My Math Forum Oriented curve

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 September 19th, 2017, 08:48 AM #1 Member   Joined: May 2017 From: Slovenia Posts: 89 Thanks: 0 Oriented curve When is a curve oriented? And why do we orient curves?
 September 19th, 2017, 09:33 AM #2 Math Team   Joined: Jan 2015 From: Alabama Posts: 3,264 Thanks: 902 The graph of the function y= x is the straight line through (0, 0) and (1, 1). That line can be "oriented" so that it goes from (0, 0) to (1, 1) or it can be oriented so that t goes from (1, 1) to (0, 0). Similarly, the unit circle, $\displaystyle x^2+ y^2= 1$ can be oriented "clockwise" or "counter-clockwise". There are many reasons why one would want to work with "oriented" curves. One is integration. In Calculus I we learn to integrate from a to b. In Calculus II or III, where we are dealing with functions of more than one variable, we might want to integrate f(x,y) along the line y= x from (0, 0) to (1, 1) or vice-versa. We might want to integrate f(x,y) around the unit circle "clockwise" or "counter-clockwise". Last edited by Country Boy; September 19th, 2017 at 10:11 AM.
September 19th, 2017, 09:44 AM   #3
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Quote:
 Originally Posted by Country Boy The graph of the function y= x is the straight line through (0, 0) and (1, 1). That line can be "oriented" so that it goes from (0, 0) to (1, 1) or it can be oriented so that t goes from (1, 1) to (0, 0). Similarly, the unit circle, $x^2+ y^2= 1$ can be oriented "clockwise" or "counter-clockwise". There are many reasons why one would want to work with "oriented" curves. One is integration. In Calculus I we learn to integrate from a to b. In Calculus II or III, where we are dealing with functions of more than one variable, we might want to integrate f(x,y) along the line y= x from (0, 0) to (1, 1) or vice-versa. We might want to integrate f(x,y) around the unit circle "clockwise" or "counter-clockwise".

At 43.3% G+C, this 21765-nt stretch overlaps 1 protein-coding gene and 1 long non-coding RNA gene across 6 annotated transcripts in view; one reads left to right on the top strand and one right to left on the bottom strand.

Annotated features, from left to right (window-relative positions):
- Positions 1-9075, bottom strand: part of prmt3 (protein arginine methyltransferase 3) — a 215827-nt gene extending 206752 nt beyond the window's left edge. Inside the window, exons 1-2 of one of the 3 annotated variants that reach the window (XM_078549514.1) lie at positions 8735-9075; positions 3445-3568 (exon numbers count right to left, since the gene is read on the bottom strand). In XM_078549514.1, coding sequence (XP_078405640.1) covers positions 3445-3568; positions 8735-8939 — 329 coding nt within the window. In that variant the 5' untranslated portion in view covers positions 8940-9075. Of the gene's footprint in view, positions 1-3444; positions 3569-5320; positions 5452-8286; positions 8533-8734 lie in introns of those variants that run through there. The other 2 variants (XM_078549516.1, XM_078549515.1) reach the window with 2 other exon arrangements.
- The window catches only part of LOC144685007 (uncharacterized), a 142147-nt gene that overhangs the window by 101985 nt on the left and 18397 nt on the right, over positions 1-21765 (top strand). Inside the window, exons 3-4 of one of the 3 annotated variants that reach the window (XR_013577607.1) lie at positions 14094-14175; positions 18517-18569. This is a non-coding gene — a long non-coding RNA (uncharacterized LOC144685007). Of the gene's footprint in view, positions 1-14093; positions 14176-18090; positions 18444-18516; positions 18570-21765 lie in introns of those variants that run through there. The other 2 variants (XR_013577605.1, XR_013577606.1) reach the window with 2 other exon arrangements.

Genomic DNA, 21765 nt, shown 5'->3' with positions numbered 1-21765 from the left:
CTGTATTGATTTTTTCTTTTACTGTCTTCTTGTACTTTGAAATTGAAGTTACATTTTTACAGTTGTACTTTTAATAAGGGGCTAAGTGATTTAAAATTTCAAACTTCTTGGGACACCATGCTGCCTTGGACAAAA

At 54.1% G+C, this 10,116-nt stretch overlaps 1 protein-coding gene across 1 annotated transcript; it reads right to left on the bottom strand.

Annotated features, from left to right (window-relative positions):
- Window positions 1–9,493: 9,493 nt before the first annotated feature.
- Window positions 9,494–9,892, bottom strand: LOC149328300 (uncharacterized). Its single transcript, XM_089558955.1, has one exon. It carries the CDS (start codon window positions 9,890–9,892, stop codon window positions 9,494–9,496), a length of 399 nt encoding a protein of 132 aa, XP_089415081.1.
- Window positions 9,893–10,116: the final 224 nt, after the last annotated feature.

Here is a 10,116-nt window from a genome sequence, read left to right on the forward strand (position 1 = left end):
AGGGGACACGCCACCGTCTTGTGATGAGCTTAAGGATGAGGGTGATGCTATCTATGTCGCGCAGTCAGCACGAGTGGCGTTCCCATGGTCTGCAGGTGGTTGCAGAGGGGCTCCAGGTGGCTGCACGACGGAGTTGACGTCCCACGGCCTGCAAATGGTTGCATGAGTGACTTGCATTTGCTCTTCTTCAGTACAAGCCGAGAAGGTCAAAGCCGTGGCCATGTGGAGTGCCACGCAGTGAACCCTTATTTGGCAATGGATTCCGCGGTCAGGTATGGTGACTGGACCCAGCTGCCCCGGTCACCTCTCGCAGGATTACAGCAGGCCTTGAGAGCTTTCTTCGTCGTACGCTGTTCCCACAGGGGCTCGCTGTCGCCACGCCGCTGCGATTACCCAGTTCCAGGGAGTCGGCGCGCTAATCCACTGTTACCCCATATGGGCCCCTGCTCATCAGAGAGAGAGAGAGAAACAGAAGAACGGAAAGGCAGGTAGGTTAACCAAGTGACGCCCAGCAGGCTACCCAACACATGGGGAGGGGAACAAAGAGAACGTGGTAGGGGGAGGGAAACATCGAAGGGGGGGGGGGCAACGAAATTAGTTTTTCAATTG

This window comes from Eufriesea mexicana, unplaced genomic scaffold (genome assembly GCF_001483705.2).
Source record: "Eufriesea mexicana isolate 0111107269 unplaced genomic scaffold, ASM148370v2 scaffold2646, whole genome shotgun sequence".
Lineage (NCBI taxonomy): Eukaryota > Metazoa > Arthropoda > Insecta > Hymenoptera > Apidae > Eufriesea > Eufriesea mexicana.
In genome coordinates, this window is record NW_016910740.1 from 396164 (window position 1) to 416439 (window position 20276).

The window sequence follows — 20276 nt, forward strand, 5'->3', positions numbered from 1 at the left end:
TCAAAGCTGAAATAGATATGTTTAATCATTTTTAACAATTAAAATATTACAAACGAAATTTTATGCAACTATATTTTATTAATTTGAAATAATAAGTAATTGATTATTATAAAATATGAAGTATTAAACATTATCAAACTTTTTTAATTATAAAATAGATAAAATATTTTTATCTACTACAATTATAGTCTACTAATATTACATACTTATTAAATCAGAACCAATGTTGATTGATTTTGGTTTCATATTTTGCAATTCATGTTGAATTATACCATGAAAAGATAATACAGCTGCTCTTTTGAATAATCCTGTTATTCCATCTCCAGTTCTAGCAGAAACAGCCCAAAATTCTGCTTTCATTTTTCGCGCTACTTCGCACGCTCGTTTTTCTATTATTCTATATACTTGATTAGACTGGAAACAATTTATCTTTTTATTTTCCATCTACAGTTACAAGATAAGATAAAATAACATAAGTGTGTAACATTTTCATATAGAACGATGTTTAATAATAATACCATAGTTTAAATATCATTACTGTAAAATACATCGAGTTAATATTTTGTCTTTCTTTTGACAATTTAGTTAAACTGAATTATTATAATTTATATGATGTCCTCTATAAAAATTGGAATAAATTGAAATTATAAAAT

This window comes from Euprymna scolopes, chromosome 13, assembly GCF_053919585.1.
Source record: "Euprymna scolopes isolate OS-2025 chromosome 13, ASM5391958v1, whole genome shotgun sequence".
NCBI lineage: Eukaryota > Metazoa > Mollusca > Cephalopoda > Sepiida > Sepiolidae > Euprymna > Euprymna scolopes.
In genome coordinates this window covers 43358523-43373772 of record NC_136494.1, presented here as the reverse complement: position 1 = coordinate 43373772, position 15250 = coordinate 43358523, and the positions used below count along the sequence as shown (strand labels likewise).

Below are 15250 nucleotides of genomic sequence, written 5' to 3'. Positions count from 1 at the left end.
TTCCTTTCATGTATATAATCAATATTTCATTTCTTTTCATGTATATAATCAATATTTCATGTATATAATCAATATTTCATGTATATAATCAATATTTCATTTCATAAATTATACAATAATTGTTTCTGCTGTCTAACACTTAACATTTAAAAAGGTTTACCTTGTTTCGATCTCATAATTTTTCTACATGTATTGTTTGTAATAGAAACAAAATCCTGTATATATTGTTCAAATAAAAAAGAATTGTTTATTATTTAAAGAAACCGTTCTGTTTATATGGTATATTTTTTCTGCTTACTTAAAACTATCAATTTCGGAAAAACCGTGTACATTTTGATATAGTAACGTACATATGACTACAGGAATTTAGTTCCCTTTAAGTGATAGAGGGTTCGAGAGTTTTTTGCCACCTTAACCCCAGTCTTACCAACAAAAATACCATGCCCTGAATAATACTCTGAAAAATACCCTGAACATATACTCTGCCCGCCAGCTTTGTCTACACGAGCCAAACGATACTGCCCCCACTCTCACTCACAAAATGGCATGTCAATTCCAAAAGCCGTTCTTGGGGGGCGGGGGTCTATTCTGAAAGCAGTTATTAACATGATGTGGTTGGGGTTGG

And if we have scalar field and vector field.. in the vector field we need to orient the curve because the quantities that we measure in vector field have direction? So the curve has to be also oriented?
In my notebook it says:

Orientation of the curve is continuous vector function r: K-R^3 for which r(A) is unit tangent vector on K for every A E K.

what that means?

September 19th, 2017, 10:14 AM   #4
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 Originally Posted by sarajoveska And if we have scalar field and vector field.. in the vector field we need to orient the curve because the quantities that we measure in vector field have direction? So the curve has to be also oriented?
It is not a matter of the curve "having" to be oriented. The vector field gives it a "natural" orientation.

Quote:
 In my notebook it says: Orientation of the curve is continuous vector function r: K-R^3 for which r(A) is unit tangent vector on K for every A E K. what that means?
Does your notebook say what "K" is?

September 19th, 2017, 10:45 AM   #5
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Quote:
 Originally Posted by Country Boy It is not a matter of the curve "having" to be oriented. The vector field gives it a "natural" orientation. Does your notebook say what "K" is?
K is the curve.

 September 19th, 2017, 12:57 PM #6 Math Team   Joined: Jan 2015 From: Alabama Posts: 3,264 Thanks: 902 So your function assigns, to every point on curve, K, a vector, a unit tangent vector to K at that point. At every point on a smooth curve, there are two unit tangent vectors pointing in opposite directions. The two different directions assign the two orientations.

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